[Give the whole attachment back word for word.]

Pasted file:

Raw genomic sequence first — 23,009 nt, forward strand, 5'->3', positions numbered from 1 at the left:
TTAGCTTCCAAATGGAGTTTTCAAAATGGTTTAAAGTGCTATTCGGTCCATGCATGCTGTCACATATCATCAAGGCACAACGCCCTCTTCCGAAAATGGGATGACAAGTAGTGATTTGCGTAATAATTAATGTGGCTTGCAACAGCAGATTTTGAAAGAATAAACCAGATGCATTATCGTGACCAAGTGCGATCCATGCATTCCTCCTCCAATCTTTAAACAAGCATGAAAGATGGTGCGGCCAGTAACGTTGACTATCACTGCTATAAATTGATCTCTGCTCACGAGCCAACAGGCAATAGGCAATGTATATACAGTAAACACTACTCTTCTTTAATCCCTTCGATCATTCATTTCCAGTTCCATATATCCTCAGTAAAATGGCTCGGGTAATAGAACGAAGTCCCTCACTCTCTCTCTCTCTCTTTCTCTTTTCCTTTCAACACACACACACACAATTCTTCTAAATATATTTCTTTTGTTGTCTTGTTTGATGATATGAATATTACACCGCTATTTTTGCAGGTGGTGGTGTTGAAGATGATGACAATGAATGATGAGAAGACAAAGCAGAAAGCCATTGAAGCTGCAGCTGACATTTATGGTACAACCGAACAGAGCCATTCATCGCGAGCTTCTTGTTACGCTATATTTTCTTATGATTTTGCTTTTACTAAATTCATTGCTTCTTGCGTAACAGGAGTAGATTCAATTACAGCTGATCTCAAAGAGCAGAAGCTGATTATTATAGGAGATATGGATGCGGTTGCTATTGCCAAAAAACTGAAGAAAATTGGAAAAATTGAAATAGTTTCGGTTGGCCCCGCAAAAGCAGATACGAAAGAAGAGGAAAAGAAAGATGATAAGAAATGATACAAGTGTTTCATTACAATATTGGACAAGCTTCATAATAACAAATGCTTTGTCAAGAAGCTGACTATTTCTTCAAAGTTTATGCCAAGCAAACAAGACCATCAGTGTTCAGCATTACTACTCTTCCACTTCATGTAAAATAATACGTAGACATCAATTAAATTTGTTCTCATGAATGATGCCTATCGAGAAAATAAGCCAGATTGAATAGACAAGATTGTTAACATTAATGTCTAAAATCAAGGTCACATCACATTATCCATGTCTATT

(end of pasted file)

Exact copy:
Raw genomic sequence first — 23,009 nt, forward strand, 5'->3', positions numbered from 1 at the left:
TTAGCTTCCAAATGGAGTTTTCAAAATGGTTTAAAGTGCTATTCGGTCCATGCATGCTGTCACATATCATCAAGGCACAACGCCCTCTTCCGAAAATGGGATGACAAGTAGTGATTTGCGTAATAATTAATGTGGCTTGCAACAGCAGATTTTGAAAGAATAAACCAGATGCATTATCGTGACCAAGTGCGATCCATGCATTCCTCCTCCAATCTTTAAACAAGCATGAAAGATGGTGCGGCCAGTAACGTTGACTATCACTGCTATAAATTGATCTCTGCTCACGAGCCAACAGGCAATAGGCAATGTATATACAGTAAACACTACTCTTCTTTAATCCCTTCGATCATTCATTTCCAGTTCCATATATCCTCAGTAAAATGGCTCGGGTAATAGAACGAAGTCCCTCACTCTCTCTCTCTCTCTTTCTCTTTTCCTTTCAACACACACACACACAATTCTTCTAAATATATTTCTTTTGTTGTCTTGTTTGATGATATGAATATTACACCGCTATTTTTGCAGGTGGTGGTGTTGAAGATGATGACAATGAATGATGAGAAGACAAAGCAGAAAGCCATTGAAGCTGCAGCTGACATTTATGGTACAACCGAACAGAGCCATTCATCGCGAGCTTCTTGTTACGCTATATTTTCTTATGATTTTGCTTTTACTAAATTCATTGCTTCTTGCGTAACAGGAGTAGATTCAATTACAGCTGATCTCAAAGAGCAGAAGCTGATTATTATAGGAGATATGGATGCGGTTGCTATTGCCAAAAAACTGAAGAAAATTGGAAAAATTGAAATAGTTTCGGTTGGCCCCGCAAAAGCAGATACGAAAGAAGAGGAAAAGAAAGATGATAAGAAATGATACAAGTGTTTCATTACAATATTGGACAAGCTTCATAATAACAAATGCTTTGTCAAGAAGCTGACTATTTCTTCAAAGTTTATGCCAAGCAAACAAGACCATCAGTGTTCAGCATTACTACTCTTCCACTTCATGTAAAATAATACGTAGACATCAATTAAATTTGTTCTCATGAATGATGCCTATCGAGAAAATAAGCCAGATTGAATAGACAAGATTGTTAACATTAATGTCTAAAATCAAGGTCACATCACATTATCCATGTCTATT